Annan died on the morning of 18 August 2018 in Bern, Switzerland, at the age of 80 after a short illness. António Guterres, the current UN Secretary-General, said that "Kofi Annan was a champion for peace and a guiding force for good." The body of Kofi Annan was returned to his native Ghana from Geneva in a brief and solemn ceremony at the Kotoka International Airport in Accra, on 10 September 2018. His coffin, draped in the blue UN flag, was accompanied by his widow Nane Annan, his children and senior diplomats from the international organisation.
On 13 September 2018, a state funeral was held for Annan in Ghana at the Accra International Conference Centre. The ceremony was attended by several political leaders from across Africa as well as Ghanaian traditional rulers, European royalty and dignitaries from the international community, including the U.N. Secretary-General António Guterres. Prior to the funeral service, his body lay in state in the foyer of the same venue, from 11–12 September 2018. A private burial followed the funeral service at the new Military Cemetery at Burma Camp, with full military honours and the sounding of the Last Post by army buglers and a 17-gun salute.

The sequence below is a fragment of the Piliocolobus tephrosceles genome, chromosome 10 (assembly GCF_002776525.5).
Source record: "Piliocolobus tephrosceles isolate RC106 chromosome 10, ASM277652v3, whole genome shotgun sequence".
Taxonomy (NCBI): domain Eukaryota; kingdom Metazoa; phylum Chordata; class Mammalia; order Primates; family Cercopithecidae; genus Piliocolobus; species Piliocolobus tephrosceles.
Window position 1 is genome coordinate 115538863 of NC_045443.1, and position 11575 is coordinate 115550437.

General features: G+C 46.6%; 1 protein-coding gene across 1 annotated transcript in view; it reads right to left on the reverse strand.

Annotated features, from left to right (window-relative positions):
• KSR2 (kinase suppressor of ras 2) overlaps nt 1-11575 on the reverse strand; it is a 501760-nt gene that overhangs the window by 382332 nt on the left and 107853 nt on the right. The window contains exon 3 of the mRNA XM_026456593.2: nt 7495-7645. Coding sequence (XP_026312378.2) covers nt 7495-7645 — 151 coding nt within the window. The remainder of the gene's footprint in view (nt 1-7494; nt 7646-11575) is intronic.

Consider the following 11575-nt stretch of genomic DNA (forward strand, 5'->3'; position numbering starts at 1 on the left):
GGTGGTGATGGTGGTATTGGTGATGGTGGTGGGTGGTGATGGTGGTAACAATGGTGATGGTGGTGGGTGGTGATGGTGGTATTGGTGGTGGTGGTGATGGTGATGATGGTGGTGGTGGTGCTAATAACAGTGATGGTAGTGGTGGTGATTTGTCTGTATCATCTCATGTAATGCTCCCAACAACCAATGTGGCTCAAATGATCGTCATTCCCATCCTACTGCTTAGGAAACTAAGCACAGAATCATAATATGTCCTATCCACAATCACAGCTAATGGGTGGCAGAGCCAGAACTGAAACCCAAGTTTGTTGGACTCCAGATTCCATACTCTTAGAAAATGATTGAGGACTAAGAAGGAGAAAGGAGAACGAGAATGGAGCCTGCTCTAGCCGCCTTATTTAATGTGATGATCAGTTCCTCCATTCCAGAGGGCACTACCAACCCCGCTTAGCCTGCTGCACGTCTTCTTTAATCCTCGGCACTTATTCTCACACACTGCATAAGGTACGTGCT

The United Nations Postal Administration released a new stamp in memory of Kofi Annan on 31 May 2019. Annan's portrait on the stamp was designed by artist Martin Mörck.
Currently, Kofi Annan is 83 years, 7 months and 22 days old. Kofi Annan will celebrate 84th birthday on a Friday 8th of April 2022.
Find out about Kofi Annan birthday activities in timeline view here.